I mentioned Debussy before, and (believe it or not) that wasn’t a random pull. The obscurely chromatic but just-about-tonal haze of Prélude à l’après-midi d’un faune kicked off an entirely new approach to harmony, with its sensuous float between the poles of a tritone giving the whole world of music a very dreamy kick in the ass. The “Master of Puppets” intro riff opens up a similar set of possibilities for heavy guitar riffage, which isn’t to say that its actually particularly Debussyan, either in structure or in affect. Really they (and Metallica here is standing in for thrash in general, and lots of other metal besides) are more analogous to the later modernist Bela Bartok. Bartok developed a new form of spikily dissonant tonality from the modal eccentricities of Hungarian and Romanian peasant music, which he extended and abstracted into a new form of harmonic organization which would “use all 12 tones while still remaining tonal” (sound familiar?)—certainly metal has more in common with the pulse-pounding stabs of his string quartets than with the sensuous ambiguity of Debussy’s post-Wagnerian haze. What thrash metal did—and nowhere more clearly than here—was to develop its own spiky musical language from its own idiosyncratic low-art tradition. The insistent low-string pedal-point riff was a longstanding habit of rock guitar, being immanent both in the physical layout of the instrument (the intrinsic ease of plucking an open string in between other notes) and in the nature of the blues harmony from which rock music derives (the dominant tonic chord of the blues is an oxymoron in classical terms, but it works anyway because of its repetitive insistence in the context of a looping form, and also because the blues’ basic polymodality lets you slip in lots of chromaticism to begin with). The great realization of thrash is that the repetitive pedal tone is is sufficient to establish a tonal center all by itself—its not just for adding weight and drive to your minor-key or blues-scale figures, but actually is so overwhelming as a harmonic anchor that you can play whatever you want in between and it’ll still be perfectly comprehensible to the ear. Like I said, this riff uses all twelve notes and it sounds just fine.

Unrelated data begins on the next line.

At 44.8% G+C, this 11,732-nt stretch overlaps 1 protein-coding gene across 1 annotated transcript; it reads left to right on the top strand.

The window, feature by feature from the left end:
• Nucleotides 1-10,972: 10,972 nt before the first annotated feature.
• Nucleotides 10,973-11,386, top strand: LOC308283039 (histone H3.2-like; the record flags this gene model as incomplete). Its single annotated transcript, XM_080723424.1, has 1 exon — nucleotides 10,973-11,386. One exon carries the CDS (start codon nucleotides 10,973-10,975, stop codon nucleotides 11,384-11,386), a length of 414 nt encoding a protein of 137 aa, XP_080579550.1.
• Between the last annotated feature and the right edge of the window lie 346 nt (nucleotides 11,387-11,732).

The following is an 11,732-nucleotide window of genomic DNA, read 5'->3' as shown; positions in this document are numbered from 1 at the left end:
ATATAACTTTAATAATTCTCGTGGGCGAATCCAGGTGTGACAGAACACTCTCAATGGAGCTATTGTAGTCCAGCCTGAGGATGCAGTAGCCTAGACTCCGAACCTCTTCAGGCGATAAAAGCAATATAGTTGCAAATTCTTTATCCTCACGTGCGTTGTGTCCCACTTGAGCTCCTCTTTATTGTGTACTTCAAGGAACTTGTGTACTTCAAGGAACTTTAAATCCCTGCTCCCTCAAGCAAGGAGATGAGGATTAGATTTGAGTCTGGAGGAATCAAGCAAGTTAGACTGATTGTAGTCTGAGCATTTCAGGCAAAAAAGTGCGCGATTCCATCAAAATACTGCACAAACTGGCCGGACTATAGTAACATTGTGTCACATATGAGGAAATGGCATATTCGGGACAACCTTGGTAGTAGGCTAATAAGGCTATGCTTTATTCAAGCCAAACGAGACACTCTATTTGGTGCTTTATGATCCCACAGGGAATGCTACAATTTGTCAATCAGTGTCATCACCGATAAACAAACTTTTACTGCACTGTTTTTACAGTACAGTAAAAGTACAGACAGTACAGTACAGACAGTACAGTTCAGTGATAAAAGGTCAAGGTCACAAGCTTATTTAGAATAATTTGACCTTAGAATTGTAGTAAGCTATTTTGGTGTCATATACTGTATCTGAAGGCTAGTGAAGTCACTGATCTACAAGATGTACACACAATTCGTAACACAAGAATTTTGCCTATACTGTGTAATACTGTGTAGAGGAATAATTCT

That’s a lot of ink for a riff that’s only played for the first ~21 seconds of an eight-and-a-half-minute song, but if you’ve heard it then you know that the rapturousness is worth it. Not only that, but the whole damn thing is just as good, and at the risk of this entry turning into an unabridged adaptation of the score, here’s some more killer moves that you oughtta be on the lookout for across the tune’s epic length: the song’s second riff (which is the main theme, really), which trash-compacts a standard hard-rock guitar contour into a claustrophobically dense cluster of chromaticism while simultaneously darkening the modal implications of the harmony, kicking the tune one notch down the circle of fifths as it drags the chromatically obscured Aeolian sound further down to a chromatically obscured Phrygian; the jaggedly syncopated transition out of that riff; the third riff, with its weird rhythmic hiccup (its famously impossible to count and to transcribe) that jars itself out of alignment like a loose bolt jamming the works of a huge ship-engine; the riff after that, which develops the Aeolian aspect of the song’s opening gesture into a grand and utterly malicious half-time churn; the way the mournful interlude section crescendos into a mighty stomp and then into a darkly soulful call-and-response vocal leading into a shrieking guitar solo and then another two classic riffs, the first an ever further compacted take on the theme riff, and the other a grandiloquent Aeolian scalar gesture in dramatic contrast, finally collapsing into a riot of malign laughter and impressionistically layered guitars—there’s hardly a single instant of the whole damn thing that isn’t distinctly memorable and distinctly iconic. As good as metal gets. Hell, about as good as music gets.